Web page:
Rather selfishly, I enjoyed that it was a Sam-centric episode. I know I shouldn’t endorse such a thing but Dean has had a few now, Bobby had one, Castiel (kinda) had one so Sam was due one. (It also means there’s only one guy left that an entire episode can be centred on... Go, Papa John! Cue ratings going through the roof!)

I love that it was a character driven episode. The majority of the action we’ve seen before; decapitation, jail cells, hook-ups, co-ordinates etc etc but this time it was like we saw them all with fresh eyes. We finally got a glimpse as to what motivates Sam, what drives him to do what he does (that pesky soul) and we can relate to him more for that. Think of what we would have thought about Sam in this episode if it was shown from Dean’s POV (probably Sam = dickhead!) What Sam did was stupid, stubborn, selfish, inordinately risky and in the end, pointless. It achieved nothing bar more heartache but because we saw the reasons why he did what he did, we don’t think about that because we’re more concerned with the who, as opposed to the what.

To be honest, if future ‘minimum story, maximum character development’ episodes are as gripping as this one, the next 9 episodes can show Sam and Dean writing about their feelings in their respective diaries and I’ll be happy!

Magichappening brought up a very good point; nobody’s hands are clean in this story. Everyone has muddied them. Yet Sam seems intent on trying to get clean (He can’t fecking let things go! Wonder if they do Herpexia for the mind?) Maybe because he feels he’s either (a) much dirtier than everyone else or (b) was born dirty therefore he feels he needs to make the effort to get clean, be pure. Perhaps Sam is thinking about his next (and hopefully final) death and wants to have as few obstacles as possible in the way between himself and the pearly white gates (and after both he and Dean experienced hell, who can blame him!)

In relation to the constant fail of Sam’s life, it’s the reason I like him. He doesn’t know how to give up. It’s the reason I wasn’t as cut up about Sam going to hell as I am him reliving hell (yes, I’ve already acknowledged I’m sick in the head...) Sam won against Lucifer. The prize might have sucked but he still won. However, now we realise that even though he won it all, it’s looking inevitable that he’s going to lose it all.

I don’t know much about Theodore Roosevelt but I love his ‘Not the critic’ speech because it could be written for the boys. "It is not the critic who counts: not the man who points out how the strong man stumbles or where the doer of deeds could have done better. The credit belongs to the man who is actually in the arena, whose face is marred by dust and sweat and blood, who strives valiantly, who errs and comes up short again and again, because there is no effort without error or shortcoming, but who knows the great enthusiasms, the great devotions, who spends himself for a worthy cause; who, if he wins knows the triumph of high achievement, and who, if he fails, at least he fails while daring greatly, so that his place shall never be with those cold and timid souls who knew neither victory nor defeat."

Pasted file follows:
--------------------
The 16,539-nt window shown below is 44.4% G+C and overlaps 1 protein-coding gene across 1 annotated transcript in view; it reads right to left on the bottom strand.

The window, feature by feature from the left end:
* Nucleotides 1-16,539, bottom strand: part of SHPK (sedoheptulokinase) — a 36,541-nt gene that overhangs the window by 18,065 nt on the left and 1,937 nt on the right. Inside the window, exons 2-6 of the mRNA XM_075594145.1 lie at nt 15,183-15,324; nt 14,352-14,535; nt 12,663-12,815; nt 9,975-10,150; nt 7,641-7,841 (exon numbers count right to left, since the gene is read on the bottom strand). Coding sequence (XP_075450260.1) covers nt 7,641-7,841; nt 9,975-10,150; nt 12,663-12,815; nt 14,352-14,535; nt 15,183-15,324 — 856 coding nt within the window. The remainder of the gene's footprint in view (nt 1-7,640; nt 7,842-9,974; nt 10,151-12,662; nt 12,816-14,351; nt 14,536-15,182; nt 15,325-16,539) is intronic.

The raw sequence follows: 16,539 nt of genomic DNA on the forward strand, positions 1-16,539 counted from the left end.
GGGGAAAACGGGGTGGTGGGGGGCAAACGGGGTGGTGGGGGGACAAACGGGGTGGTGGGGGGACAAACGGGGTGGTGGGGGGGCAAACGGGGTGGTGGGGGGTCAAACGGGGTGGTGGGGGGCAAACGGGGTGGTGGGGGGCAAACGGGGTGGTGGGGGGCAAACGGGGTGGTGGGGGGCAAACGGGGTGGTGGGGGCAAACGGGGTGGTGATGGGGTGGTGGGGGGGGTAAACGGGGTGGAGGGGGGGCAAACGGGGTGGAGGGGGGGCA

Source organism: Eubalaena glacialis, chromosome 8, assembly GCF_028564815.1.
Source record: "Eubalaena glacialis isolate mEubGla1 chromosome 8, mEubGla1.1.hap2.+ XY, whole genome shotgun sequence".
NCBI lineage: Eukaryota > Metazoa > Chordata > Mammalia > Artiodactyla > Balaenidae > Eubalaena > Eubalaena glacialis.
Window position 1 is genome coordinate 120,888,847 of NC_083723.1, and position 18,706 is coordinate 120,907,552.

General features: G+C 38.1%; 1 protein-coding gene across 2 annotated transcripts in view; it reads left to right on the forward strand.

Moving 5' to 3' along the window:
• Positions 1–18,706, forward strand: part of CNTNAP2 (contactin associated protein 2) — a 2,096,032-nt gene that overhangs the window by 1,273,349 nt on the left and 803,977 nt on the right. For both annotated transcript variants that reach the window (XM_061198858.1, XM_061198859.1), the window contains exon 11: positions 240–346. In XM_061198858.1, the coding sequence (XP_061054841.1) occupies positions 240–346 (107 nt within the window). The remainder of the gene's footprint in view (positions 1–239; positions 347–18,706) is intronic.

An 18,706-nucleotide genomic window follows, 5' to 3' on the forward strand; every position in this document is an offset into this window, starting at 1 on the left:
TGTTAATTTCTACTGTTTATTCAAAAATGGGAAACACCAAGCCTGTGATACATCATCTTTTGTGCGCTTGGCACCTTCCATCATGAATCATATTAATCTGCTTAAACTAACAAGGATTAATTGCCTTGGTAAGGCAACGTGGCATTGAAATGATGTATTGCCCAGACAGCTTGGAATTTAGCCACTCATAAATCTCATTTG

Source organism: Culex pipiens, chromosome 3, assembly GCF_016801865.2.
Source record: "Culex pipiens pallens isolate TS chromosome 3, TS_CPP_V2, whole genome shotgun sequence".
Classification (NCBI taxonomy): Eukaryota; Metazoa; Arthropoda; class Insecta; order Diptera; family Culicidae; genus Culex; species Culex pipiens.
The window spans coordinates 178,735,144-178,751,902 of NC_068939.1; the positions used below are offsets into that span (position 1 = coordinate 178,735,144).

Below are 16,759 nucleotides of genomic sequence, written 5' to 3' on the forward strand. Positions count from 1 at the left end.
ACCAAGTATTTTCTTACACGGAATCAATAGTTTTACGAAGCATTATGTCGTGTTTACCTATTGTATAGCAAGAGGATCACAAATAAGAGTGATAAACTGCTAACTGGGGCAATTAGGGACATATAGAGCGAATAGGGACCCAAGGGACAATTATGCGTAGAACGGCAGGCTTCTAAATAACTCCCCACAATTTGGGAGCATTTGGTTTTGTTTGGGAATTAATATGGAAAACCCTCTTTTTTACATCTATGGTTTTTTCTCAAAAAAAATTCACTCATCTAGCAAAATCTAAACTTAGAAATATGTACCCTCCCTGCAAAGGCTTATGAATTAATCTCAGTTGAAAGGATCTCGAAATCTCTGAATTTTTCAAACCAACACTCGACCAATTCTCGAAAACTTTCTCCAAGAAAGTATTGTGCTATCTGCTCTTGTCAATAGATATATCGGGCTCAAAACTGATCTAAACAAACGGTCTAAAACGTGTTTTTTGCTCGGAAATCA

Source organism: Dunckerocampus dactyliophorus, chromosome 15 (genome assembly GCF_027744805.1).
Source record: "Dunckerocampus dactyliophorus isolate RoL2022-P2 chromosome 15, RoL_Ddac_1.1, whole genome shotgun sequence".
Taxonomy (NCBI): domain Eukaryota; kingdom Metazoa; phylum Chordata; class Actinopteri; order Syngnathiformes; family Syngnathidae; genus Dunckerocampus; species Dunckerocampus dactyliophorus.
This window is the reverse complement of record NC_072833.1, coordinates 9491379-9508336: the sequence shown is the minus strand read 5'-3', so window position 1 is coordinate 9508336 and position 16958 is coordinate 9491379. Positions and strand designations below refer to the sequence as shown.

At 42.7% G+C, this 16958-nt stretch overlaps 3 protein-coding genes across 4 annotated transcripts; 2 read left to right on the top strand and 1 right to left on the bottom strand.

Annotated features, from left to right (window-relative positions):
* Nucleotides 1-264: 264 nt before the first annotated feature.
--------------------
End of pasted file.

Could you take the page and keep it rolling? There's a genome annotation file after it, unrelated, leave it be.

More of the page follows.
One thing the boys souls will never be is cold and timid. It’s the reason hell couldn’t crush Dean. It’s the reason Sam’s soul, despite decades in the Pit, was still glowing when Death took it out of his bag.

I wondered a bit about Sam’s ‘It will or it won’t’ attitude in relation to the wall falling. I think Sam believes in destiny, in fate, now. If it’s fate for the wall to fall then maybe he believes nothing will prevent it. Will he accept this or will he fight it? Last time he was fighting for his death, this time he’s fighting for his life. (How cool!) How he’s going to cope with that in the coming weeks is going to be interesting.

In terms of the execution of the episode, I (still) don’t fully understand what film noir is but all I could think of while watching this was ‘L.A Confidential, L.A Confidential’ (a classic...) Don’t trust who you think you can trust because you don’t know anyone. It’s always the last person you suspect etc. The acting was amazing. I know they had the black and white to differentiate Soulless Sam and Souled Up Sam but I don’t think they even needed it, such was the difference between the two characters. (If I wasn’t typing right now, Mr Padalecki, I’d be applauding)

The memories didn’t need to make sense; they were as disjointed as bedamned, just as Sam himself if right now. At this moment, he’s still a whole lot of different pieces shoved back into one (fine) body. It feels like these pieces haven’t been given time to settle into their rightful place yet.

Samuel and his (various) comments make much more sense now and his personality is also taking shape. He doesn’t know what Sam is. And I’m sure he would find the fact that he’s related to someone he would have difficulty in equating as human, a little disconcerting. It also shows why he somewhat deferred to Sam in Two and a Half Men. I imagine a bit of Samuel is scared poopless of Sam. Might also explain why he had no ‘last words’ for Sam in Caged Heat.

On an aside, it’s good to finally know why John brings home a new toilet every day. I thought it was just a fetish thing but it turns out he’s just ultra hygienic! (Hygiene is such a turn on...)
# Alice 2011-02-16 19:49
Tim, have I told you how much I love you? Yeah, I'm sure a few times. I just can't say it better than that. You won me at Teddy Roosevelt. One of our wiser US Presidents, that's for sure!